Econostrum | Economic News in the Mediterranean

Recep Tayyip Erdogan to continue lowering interest rates despite soaring inflation

Written by Frédéric Dubessy on Tuesday, June 7th 2022 à 10:40 | Read 365 times

Inflation beats record after record in Turkey since one year (photo: F.Dubessy)
Inflation beats record after record in Turkey since one year (photo: F.Dubessy)
TURKEY. On Monday 6 June 2022, after a meeting with his cabinet, Recep Tayyip Erdogan reaffirmed his intention to pursue his low interest rate strategy. Despite an inflation that reached 73.5% of GDP in May 2022, and keeps breaking records. "No one should expect that from us. This government will not raise interest rates. On the contrary, we will continue to lower them," insisted the Turkish president.

At the end of 2021, he asked his Central Bank (TCMB) to lower its key rate from 19% to 14%, with the immediate result that the Turkish lira fell. The national currency is now at its lowest level since December 2021 and trades at one pound for $16.6. It has lost 47.79% in one year. At the same time, inflation is at its highest level since 1998, although the increase is more moderate than from April 2022 to May 2022 when it rose from 61.14% to 69.97%

This policy goes against the grain of what is done in other countries, i.e. raising interest rates to curb consumption and thus bring down prices, thereby curbing inflation. It is also being fought within Turkey itself, with several economic ministers and presidents of the Turkish Central Bank having been killed over the past three years for their opposition to low interest rates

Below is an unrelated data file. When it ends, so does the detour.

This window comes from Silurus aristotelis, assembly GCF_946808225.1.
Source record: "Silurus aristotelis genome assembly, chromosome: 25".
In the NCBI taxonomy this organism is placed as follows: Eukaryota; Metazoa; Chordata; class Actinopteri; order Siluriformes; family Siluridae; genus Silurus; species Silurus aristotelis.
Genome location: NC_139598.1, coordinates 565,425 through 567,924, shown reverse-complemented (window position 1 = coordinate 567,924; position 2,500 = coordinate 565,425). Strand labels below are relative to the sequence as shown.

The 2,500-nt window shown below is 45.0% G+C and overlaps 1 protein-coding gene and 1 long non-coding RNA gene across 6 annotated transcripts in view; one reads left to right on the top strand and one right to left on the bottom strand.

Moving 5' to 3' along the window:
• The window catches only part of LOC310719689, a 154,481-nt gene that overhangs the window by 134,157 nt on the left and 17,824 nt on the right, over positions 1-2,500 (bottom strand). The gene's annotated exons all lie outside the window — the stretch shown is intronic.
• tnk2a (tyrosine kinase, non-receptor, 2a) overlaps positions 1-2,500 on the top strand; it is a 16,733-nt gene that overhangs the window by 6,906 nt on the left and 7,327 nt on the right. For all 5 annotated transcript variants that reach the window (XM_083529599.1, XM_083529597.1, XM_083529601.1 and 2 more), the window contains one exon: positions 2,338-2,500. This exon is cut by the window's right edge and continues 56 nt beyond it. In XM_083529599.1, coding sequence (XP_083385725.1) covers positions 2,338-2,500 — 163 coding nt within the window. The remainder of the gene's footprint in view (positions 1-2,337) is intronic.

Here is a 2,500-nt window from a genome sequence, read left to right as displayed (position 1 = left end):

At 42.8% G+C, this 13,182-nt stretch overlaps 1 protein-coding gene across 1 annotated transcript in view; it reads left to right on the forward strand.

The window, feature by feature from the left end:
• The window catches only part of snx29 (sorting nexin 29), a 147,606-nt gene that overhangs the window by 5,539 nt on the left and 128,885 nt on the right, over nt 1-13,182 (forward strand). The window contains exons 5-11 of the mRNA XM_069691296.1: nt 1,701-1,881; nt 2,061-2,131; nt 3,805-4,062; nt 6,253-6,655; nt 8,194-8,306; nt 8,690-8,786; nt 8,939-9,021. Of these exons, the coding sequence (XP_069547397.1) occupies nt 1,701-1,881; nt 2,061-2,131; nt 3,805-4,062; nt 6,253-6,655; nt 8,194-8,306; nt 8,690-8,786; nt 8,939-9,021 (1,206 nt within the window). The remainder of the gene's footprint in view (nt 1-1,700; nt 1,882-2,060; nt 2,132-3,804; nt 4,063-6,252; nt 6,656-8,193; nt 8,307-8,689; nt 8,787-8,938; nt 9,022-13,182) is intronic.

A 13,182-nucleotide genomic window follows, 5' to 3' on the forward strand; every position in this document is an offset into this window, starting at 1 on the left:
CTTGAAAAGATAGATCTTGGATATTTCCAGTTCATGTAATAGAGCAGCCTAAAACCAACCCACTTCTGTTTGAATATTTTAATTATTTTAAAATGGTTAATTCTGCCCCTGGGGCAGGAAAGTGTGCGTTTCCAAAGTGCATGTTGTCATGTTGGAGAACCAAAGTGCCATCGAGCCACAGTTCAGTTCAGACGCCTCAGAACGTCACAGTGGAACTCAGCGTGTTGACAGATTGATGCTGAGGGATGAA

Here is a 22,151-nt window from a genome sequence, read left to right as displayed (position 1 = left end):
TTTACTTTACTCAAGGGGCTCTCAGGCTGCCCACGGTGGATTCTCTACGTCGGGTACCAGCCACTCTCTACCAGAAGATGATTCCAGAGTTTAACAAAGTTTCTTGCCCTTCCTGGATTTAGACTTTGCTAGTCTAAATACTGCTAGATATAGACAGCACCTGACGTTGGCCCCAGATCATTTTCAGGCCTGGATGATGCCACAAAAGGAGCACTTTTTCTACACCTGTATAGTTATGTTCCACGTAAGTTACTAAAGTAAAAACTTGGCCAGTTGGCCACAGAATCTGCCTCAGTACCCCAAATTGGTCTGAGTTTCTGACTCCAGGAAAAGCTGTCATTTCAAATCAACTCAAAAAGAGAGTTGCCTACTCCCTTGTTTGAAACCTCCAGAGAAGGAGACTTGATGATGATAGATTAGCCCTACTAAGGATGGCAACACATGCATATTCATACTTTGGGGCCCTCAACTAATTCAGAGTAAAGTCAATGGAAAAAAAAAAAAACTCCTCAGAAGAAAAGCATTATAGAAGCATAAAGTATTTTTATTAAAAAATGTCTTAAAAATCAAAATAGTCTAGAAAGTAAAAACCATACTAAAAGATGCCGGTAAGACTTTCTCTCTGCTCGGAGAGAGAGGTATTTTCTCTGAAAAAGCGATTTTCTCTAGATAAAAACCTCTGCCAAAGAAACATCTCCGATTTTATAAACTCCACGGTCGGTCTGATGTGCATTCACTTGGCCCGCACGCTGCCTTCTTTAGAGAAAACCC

Stating "we don't have an inflation problem, but a high cost of living problem" (sic), the Turkish president attributes part of the current state of his country's economy "to the fact that some citizens insist on keeping their savings in foreign currency." According to him, "the other part is due to imported inputs because of increased production."

Inflation really at 160.76% according to Turkish economists

Inflation continues to rise in Turkey (chart: TÜIK)
Inflation continues to rise in Turkey (chart: TÜIK)
However, at the end of December 2021, Recep Tayyip Erdogan decided to deviate, in an indirect way, from his sacrosanct credo by issuing new debt securities with a guarantee cancelling the differential between the exchange rate and the interest rate. In effect, therefore, the rent for the pound increased. The short-term effect was immediate, with the currency rising by 10% against the dollar in one day. But the remedy did not last, as the figures show today.

In its Friday 3 June 2022 issue, Tüik, the Turkish Statistics Office, notes a 2.98% rise in inflation in May 2022 compared to the previous month, 35.64% compared to December 2021 and 73.50% compared to May 2021. On a rolling 12-month basis, it stands at 39.33%.

Each of its publications is accompanied by a questioning by members of the opposition to Recep Tayyip Erdogan - who will put his mandate on the line in June 2023 -, but also by economists. In particular those grouped within Enag (Inflation Research Group). On Friday 3 June 2022, they stated that inflation was really 160.76% over one year, i.e. double the official rate communicated by Tüik. 

+107.62% on transport fares

According to the Office, the highest price increases in May 2022 and over one year were observed in transport (+107.62%), food and non-alcoholic beverages (91.63%), furniture and household equipment (82.08%). Education (27.48%), clothing and footwear (29.80%) and health (37.74%) recorded the most moderate increases.

The Turkish President wants to stimulate production, exports and employment thanks to the low rates. In his last speech, he promised once again a current account surplus and thus a stabilisation of the currency which will allow inflation to fall. In February 2022, Nureddin Nebati, the Turkish Minister of Economy, announced that inflation would peak in April 2022, but that it would remain "below 50%. We are a long way from these forecasts. And again, how can we not mention another statement, that of Recep Tayyip Erdogan in January 2022, assuring the "return to single digit inflation as soon as possible."

"If there were no clashes in the region, Turks would have been able to feel the concrete benefits of our economic programme," he assures today.

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